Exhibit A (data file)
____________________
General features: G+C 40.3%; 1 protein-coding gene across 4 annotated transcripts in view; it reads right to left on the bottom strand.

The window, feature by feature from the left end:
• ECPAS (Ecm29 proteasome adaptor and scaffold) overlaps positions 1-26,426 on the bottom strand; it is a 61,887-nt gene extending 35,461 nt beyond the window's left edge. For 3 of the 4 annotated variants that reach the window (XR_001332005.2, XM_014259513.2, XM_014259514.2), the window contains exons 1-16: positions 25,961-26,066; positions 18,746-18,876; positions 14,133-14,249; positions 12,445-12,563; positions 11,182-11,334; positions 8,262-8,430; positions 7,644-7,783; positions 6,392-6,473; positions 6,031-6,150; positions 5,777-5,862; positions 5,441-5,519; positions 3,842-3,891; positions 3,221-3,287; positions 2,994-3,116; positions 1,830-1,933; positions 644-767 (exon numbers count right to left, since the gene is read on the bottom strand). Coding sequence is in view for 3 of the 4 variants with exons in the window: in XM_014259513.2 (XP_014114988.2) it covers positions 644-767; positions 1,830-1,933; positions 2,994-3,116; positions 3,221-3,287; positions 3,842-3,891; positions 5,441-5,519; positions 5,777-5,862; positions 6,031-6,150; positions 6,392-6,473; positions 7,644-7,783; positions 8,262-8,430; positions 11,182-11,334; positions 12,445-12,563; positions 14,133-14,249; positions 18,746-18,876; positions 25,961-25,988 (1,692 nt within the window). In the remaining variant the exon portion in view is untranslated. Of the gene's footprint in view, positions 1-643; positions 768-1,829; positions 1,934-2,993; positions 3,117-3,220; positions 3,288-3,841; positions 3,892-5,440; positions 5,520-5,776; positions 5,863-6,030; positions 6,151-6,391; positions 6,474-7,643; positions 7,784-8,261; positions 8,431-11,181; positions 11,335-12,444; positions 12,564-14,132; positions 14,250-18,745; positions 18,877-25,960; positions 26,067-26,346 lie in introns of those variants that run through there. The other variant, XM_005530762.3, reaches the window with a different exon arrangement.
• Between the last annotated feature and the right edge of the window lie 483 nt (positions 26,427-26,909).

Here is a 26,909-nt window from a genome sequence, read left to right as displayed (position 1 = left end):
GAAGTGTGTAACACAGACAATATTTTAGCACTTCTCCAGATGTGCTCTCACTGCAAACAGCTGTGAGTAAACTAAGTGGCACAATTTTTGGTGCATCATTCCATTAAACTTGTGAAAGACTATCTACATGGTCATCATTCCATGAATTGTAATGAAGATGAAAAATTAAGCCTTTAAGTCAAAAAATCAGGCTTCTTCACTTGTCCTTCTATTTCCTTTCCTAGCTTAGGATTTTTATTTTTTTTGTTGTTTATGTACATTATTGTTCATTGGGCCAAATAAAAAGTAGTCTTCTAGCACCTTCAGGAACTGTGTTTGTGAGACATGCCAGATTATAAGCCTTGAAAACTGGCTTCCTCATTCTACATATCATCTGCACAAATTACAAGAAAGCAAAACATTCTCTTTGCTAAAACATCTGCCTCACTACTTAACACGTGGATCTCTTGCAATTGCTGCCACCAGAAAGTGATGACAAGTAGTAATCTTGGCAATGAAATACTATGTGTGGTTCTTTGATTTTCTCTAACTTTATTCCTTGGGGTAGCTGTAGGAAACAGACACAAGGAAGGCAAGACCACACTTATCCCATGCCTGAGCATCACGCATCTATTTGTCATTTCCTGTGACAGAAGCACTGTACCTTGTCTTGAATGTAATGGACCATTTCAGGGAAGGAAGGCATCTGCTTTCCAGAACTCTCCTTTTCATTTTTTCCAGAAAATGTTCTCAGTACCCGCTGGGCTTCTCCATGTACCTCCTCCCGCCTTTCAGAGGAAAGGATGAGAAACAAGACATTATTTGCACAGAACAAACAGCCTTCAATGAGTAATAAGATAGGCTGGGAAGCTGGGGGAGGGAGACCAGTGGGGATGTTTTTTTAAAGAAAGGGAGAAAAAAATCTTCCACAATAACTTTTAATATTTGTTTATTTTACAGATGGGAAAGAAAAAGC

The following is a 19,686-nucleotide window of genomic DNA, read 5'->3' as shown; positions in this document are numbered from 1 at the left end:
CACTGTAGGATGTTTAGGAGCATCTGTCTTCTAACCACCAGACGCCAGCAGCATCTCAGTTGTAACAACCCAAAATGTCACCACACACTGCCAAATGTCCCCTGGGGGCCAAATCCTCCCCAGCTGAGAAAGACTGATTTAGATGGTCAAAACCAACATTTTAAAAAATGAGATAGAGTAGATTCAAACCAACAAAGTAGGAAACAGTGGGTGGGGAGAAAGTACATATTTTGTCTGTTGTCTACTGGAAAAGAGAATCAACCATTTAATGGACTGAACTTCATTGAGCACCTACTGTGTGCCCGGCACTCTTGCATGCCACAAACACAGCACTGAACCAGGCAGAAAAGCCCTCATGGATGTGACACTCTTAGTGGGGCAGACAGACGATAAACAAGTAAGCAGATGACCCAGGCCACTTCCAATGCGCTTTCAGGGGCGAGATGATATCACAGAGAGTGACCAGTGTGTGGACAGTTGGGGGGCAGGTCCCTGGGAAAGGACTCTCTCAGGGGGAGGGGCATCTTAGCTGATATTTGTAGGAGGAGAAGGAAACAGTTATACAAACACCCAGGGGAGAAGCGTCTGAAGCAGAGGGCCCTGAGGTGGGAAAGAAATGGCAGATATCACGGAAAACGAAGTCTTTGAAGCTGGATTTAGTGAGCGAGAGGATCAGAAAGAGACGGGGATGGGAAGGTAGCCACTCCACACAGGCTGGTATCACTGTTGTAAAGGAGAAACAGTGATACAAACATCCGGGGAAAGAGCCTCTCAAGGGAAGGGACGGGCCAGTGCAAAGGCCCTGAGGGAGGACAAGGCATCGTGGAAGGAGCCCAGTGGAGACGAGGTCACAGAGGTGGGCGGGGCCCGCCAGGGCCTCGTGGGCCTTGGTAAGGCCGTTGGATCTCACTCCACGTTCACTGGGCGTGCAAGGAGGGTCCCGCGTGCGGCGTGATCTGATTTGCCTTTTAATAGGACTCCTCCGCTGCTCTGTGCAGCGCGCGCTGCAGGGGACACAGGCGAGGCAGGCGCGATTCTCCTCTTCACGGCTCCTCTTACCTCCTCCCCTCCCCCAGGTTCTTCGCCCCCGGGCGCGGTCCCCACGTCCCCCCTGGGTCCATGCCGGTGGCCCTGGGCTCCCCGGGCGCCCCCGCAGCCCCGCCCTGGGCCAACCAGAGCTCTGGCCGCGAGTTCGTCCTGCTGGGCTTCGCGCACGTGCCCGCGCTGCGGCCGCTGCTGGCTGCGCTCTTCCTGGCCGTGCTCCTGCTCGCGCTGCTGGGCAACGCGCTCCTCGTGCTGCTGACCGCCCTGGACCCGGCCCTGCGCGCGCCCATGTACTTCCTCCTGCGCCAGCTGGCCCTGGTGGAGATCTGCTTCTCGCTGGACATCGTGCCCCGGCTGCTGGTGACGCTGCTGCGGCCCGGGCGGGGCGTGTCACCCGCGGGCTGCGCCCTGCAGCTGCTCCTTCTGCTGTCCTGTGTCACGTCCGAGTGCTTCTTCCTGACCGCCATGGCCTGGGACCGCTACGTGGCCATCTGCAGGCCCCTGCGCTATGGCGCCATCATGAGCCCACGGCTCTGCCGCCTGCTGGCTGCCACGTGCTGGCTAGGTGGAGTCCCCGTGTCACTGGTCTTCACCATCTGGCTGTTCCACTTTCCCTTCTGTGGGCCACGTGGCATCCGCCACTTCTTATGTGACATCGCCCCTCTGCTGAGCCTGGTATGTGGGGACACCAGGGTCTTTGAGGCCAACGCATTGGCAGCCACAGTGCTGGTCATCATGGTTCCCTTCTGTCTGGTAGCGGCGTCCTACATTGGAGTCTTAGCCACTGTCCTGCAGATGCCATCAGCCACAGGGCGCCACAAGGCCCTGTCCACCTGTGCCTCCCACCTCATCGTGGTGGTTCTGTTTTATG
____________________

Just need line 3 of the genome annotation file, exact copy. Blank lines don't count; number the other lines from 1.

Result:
• ECPAS (Ecm29 proteasome adaptor and scaffold) overlaps positions 1-26,426 on the bottom strand; it is a 61,887-nt gene extending 35,461 nt beyond the window's left edge. For 3 of the 4 annotated variants that reach the window (XR_001332005.2, XM_014259513.2, XM_014259514.2), the window contains exons 1-16: positions 25,961-26,066; positions 18,746-18,876; positions 14,133-14,249; positions 12,445-12,563; positions 11,182-11,334; positions 8,262-8,430; positions 7,644-7,783; positions 6,392-6,473; positions 6,031-6,150; positions 5,777-5,862; positions 5,441-5,519; positions 3,842-3,891; positions 3,221-3,287; positions 2,994-3,116; positions 1,830-1,933; positions 644-767 (exon numbers count right to left, since the gene is read on the bottom strand). Coding sequence is in view for 3 of the 4 variants with exons in the window: in XM_014259513.2 (XP_014114988.2) it covers positions 644-767; positions 1,830-1,933; positions 2,994-3,116; positions 3,221-3,287; positions 3,842-3,891; positions 5,441-5,519; positions 5,777-5,862; positions 6,031-6,150; positions 6,392-6,473; positions 7,644-7,783; positions 8,262-8,430; positions 11,182-11,334; positions 12,445-12,563; positions 14,133-14,249; positions 18,746-18,876; positions 25,961-25,988 (1,692 nt within the window). In the remaining variant the exon portion in view is untranslated. Of the gene's footprint in view, positions 1-643; positions 768-1,829; positions 1,934-2,993; positions 3,117-3,220; positions 3,288-3,841; positions 3,892-5,440; positions 5,520-5,776; positions 5,863-6,030; positions 6,151-6,391; positions 6,474-7,643; positions 7,784-8,261; positions 8,431-11,181; positions 11,335-12,444; positions 12,564-14,132; positions 14,250-18,745; positions 18,877-25,960; positions 26,067-26,346 lie in introns of those variants that run through there. The other variant, XM_005530762.3, reaches the window with a different exon arrangement.